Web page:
HowTo: Manage a service in systemd, SysVinit, Upstart, runit and OpenRC

In this howto, you’ll learn the very minimum needed commands you’d have to know in order to manage your system’s startup processes (services). Whether it was Systemd, SysV init, Upstart, runit or OpenRC.


First, please note that:

  • Whenever you see {SERVICE_NAME} it’s a variable and meant to be replaced with actual service name, like sshd, apache2, iptables .. etc.
  • Enabling a service, it means making a service automatically start at the boot process. And disabling a service means, not to automatically start it at the boot process.
  • All the following mentioned commands except for when listing the services or their status, are meant to be used as root or with sudo.

SystemDSysV initUpstartRunitOpenRC

systemd is an init system used in Linux distributions to bootstrap the user space and manage all processes subsequently, instead of the UNIX System V or Berkeley Software Distribution (BSD) init systems. It is published as free and open-source software under the terms of the GNU Lesser General Public License (LGPL) version 2.1 or later.[5] The software has as one of its main goals the unification of basic Linux configurations and service behaviors across all distributions.

Source: Wikipedia.

To list all services:

$ systemctl list-unit-files

To list failed services:

$ systemctl --failed

To start a service:

$ systemctl start {SERVICE_NAME}

To restart a service:

$ systemctl restart {SERVICE_NAME}

To enable a service:

$ systemctl enable {SERVICE_NAME}

To list running services status:

$ systemctl list-units

To list available services:

$ systemctl --all

To stop a service:

$ systemctl stop {SERVICE_NAME}

To get the status of a service:

$ systemctl status {SERVICE_NAME}

To disable a service:

$ systemctl disable {SERVICE_NAME}

If your distro provides some tools to manage the services, it’s highly recommended to use them instead of manually creating/removing the symlinks whenever you want to enable or disable a service. RedHat and Fedora used to have service and chkconfig, Debian and its based distros like Ubuntu had service and update-rc.d.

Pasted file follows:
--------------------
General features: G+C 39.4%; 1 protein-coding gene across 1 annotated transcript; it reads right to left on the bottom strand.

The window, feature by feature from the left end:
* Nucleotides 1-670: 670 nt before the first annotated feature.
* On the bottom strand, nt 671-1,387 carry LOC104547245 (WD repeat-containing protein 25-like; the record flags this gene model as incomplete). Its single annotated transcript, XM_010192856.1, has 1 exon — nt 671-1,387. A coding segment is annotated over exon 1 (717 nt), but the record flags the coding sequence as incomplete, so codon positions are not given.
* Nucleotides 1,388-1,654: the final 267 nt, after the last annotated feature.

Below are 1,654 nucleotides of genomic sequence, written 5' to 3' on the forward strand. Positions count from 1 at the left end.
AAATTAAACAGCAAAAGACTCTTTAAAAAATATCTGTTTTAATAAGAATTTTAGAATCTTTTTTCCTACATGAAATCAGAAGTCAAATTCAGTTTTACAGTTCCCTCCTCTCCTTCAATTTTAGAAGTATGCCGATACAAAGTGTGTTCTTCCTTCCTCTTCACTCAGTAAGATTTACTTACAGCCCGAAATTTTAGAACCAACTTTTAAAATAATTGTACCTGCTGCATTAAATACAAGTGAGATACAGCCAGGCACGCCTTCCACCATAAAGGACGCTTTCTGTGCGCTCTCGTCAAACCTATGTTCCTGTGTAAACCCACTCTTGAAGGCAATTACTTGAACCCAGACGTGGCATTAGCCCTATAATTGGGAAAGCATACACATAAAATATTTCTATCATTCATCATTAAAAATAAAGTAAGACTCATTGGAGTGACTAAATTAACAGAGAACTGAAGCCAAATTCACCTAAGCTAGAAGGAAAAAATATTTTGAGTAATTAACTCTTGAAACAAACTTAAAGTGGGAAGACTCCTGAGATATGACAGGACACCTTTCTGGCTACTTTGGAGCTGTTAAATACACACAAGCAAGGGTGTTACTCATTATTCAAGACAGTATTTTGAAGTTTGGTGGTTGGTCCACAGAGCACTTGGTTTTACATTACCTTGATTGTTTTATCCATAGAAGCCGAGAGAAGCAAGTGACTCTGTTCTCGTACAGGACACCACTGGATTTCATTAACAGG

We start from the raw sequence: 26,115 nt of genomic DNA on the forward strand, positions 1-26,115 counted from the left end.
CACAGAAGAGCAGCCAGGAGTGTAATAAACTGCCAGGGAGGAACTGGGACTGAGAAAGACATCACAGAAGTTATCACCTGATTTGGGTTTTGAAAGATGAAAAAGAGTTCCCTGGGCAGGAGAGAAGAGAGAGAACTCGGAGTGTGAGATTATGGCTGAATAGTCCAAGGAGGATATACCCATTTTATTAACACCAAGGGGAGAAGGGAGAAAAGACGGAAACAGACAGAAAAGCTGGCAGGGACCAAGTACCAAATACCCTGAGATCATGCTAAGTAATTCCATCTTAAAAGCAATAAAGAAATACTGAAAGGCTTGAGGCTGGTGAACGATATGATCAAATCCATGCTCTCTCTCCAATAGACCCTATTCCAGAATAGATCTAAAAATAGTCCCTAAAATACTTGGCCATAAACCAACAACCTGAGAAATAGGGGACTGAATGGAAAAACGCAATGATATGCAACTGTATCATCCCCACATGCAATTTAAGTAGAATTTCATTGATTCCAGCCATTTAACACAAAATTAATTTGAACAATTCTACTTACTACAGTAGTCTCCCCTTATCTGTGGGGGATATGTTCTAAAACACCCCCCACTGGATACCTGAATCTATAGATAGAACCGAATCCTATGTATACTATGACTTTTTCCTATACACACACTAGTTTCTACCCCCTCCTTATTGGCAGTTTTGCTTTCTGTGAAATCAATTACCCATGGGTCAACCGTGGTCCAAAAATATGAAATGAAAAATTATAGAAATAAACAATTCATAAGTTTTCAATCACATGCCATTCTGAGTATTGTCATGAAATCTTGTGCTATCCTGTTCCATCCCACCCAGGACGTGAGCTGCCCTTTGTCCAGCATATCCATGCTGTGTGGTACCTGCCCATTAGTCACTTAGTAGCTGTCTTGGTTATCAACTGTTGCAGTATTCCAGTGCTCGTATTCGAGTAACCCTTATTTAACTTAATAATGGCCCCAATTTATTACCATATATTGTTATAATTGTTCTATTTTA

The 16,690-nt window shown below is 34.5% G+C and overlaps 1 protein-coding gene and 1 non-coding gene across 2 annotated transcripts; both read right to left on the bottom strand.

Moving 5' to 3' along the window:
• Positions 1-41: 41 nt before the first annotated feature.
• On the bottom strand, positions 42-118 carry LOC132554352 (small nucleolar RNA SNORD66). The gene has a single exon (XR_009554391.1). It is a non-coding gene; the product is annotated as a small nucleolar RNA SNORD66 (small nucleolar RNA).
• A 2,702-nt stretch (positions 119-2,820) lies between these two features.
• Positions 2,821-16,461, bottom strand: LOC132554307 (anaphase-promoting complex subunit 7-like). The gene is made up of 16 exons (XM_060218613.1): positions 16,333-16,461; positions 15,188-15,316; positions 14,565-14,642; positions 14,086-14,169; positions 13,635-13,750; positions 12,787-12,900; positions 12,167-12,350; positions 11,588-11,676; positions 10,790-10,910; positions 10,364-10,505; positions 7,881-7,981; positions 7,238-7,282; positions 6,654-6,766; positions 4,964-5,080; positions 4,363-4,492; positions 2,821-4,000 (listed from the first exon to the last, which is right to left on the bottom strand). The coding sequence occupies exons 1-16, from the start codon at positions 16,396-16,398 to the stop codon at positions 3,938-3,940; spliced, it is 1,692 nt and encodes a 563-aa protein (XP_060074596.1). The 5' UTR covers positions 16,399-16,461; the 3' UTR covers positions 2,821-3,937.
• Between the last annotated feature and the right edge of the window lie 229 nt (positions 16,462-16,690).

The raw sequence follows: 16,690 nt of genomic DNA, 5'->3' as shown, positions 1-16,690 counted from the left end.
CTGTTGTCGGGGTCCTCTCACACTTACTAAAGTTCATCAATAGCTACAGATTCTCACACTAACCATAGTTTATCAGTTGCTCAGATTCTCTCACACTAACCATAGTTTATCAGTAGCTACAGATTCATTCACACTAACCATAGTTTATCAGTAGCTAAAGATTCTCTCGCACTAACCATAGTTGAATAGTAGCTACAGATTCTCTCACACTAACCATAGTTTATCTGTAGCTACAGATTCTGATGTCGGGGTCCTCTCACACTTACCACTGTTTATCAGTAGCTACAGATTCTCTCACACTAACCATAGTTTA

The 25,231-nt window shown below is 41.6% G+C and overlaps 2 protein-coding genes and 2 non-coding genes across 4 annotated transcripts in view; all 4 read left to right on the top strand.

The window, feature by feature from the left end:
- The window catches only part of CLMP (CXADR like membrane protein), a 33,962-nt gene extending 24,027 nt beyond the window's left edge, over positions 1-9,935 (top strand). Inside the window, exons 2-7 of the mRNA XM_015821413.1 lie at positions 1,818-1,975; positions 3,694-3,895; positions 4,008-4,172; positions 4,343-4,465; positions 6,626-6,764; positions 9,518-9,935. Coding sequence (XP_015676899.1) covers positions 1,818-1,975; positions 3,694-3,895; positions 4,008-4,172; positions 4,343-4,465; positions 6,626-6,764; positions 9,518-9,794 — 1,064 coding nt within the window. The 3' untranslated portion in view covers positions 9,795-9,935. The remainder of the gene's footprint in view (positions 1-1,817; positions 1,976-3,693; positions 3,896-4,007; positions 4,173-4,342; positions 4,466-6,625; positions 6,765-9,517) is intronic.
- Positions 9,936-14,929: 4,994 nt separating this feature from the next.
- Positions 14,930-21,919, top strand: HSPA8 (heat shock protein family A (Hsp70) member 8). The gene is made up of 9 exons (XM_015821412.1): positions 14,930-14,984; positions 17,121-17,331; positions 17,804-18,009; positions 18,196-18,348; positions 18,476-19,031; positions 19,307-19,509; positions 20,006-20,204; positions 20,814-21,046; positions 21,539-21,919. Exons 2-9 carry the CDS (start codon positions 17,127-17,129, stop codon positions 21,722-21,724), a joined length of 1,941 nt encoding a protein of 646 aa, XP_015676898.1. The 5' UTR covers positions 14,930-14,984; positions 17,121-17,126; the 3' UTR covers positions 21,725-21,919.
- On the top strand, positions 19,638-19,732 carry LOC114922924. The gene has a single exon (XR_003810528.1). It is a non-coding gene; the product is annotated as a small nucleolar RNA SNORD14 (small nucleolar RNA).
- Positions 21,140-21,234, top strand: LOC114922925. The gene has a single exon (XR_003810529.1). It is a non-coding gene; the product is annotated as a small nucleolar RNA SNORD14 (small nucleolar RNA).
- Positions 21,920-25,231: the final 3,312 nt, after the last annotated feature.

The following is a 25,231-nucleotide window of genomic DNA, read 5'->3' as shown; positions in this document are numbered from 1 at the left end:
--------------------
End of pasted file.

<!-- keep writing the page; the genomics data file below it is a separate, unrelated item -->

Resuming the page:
To list services:

Using service tool:

$ service --status-all

Note that, the output’s signs mean the following:

  • [ + ] – Services with this sign are currently running.
  • [ – ] – Services with this sign are not currently running.
  • [ ? ] – Services that do not have a status switch.

Using chkconfig tool:

$ chkconfig --all

Note that, you can even get more details on each {SERVICE_NAME} (e.g: $ chkconfig {SERVICE_NAME} --list).

Or, list them manually:

$ ls /etc/init.d/

To start a service:

Using service tool:

$ service {SERVICE_NAME} start

Or, start it manually:

$ /etc/init.d/{SERVICE_NAME} start

To stop a service:

Using service tool:

$ service {SERVICE_NAME} stop

Or, stop it manually:

$ /etc/init.d/{SERVICE_NAME} stop

To restart a service:

Using service tool:

$ service {SERVICE_NAME} restart

Or, restart it manually:

$ /etc/init.d/{SERVICE_NAME} restart

To get the status of a service:

Using service tool:

$ service {SERVICE_NAME} status

Or, get it manually:

$ /etc/init.d/{SERVICE_NAME} status

To enable a service:

Using update-rc.d tool:

$ update-rc.d {SERVICE_NAME} defaults

Or using symlinks (manually):

$ cd /etc/rc3.d
$ ln -s ../init.d/{SERVICE_NAME} S95{SERVICE_NAME}

Note that, the S95 is used to specify order. S01 will start before S02, and so on.
You may use /etc/rc2.d instead of /etc/rc3.d.

Using chkconfig tool:

$ chkconfig {SERVICE_NAME} on

And if you want to enable it on a specific runlevels, use the --level switch. For example:

$ chkconfig {SERVICE_NAME} on --level 3

To disable a service:

Using update-rc.d tool:

$ update-rc.d -f {SERVICE_NAME} remove

Note that, you will need to use the -f switch if the applications /etc/init.d start up file exists.

Or just remove the symlinks (manually):

$ rm /etc/rc3.d/*{SERVICE_NAME}

Or:

$ rm /etc/rc2.d/*{SERVICE_NAME}

Using chkconfig tool:

$ chkconfig {SERVICE_NAME} off

And if you want to disable it on a specific runlevels, use the --level switch. For example:

$ chkconfig {SERVICE_NAME} off --level 3

Upstart is an event-based replacement for the traditional init daemon – the method by which several Unix-like computer operating systems perform tasks when the computer is started. It was written by Scott James Remnant, a former employee of Canonical Ltd.